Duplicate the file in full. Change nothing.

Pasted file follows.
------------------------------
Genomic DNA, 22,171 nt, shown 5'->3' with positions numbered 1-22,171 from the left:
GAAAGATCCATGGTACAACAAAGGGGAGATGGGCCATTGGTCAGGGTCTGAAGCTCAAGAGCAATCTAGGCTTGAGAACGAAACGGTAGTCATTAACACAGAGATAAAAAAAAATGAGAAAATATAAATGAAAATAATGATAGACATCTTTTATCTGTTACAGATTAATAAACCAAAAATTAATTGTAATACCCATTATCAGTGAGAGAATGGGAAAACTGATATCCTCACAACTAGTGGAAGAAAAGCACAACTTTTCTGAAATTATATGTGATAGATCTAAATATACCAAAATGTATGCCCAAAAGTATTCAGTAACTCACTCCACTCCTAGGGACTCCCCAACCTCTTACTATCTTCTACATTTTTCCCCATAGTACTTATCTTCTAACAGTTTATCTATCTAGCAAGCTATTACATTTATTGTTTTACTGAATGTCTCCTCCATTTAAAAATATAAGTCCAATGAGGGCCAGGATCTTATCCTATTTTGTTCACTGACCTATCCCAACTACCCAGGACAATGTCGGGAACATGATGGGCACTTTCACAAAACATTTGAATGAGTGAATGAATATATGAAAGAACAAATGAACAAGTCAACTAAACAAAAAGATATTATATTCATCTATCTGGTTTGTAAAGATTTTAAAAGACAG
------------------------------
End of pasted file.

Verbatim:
Genomic DNA, 22,171 nt, shown 5'->3' with positions numbered 1-22,171 from the left:
GAAAGATCCATGGTACAACAAAGGGGAGATGGGCCATTGGTCAGGGTCTGAAGCTCAAGAGCAATCTAGGCTTGAGAACGAAACGGTAGTCATTAACACAGAGATAAAAAAAAATGAGAAAATATAAATGAAAATAATGATAGACATCTTTTATCTGTTACAGATTAATAAACCAAAAATTAATTGTAATACCCATTATCAGTGAGAGAATGGGAAAACTGATATCCTCACAACTAGTGGAAGAAAAGCACAACTTTTCTGAAATTATATGTGATAGATCTAAATATACCAAAATGTATGCCCAAAAGTATTCAGTAACTCACTCCACTCCTAGGGACTCCCCAACCTCTTACTATCTTCTACATTTTTCCCCATAGTACTTATCTTCTAACAGTTTATCTATCTAGCAAGCTATTACATTTATTGTTTTACTGAATGTCTCCTCCATTTAAAAATATAAGTCCAATGAGGGCCAGGATCTTATCCTATTTTGTTCACTGACCTATCCCAACTACCCAGGACAATGTCGGGAACATGATGGGCACTTTCACAAAACATTTGAATGAGTGAATGAATATATGAAAGAACAAATGAACAAGTCAACTAAACAAAAAGATATTATATTCATCTATCTGGTTTGTAAAGATTTTAAAAGACAG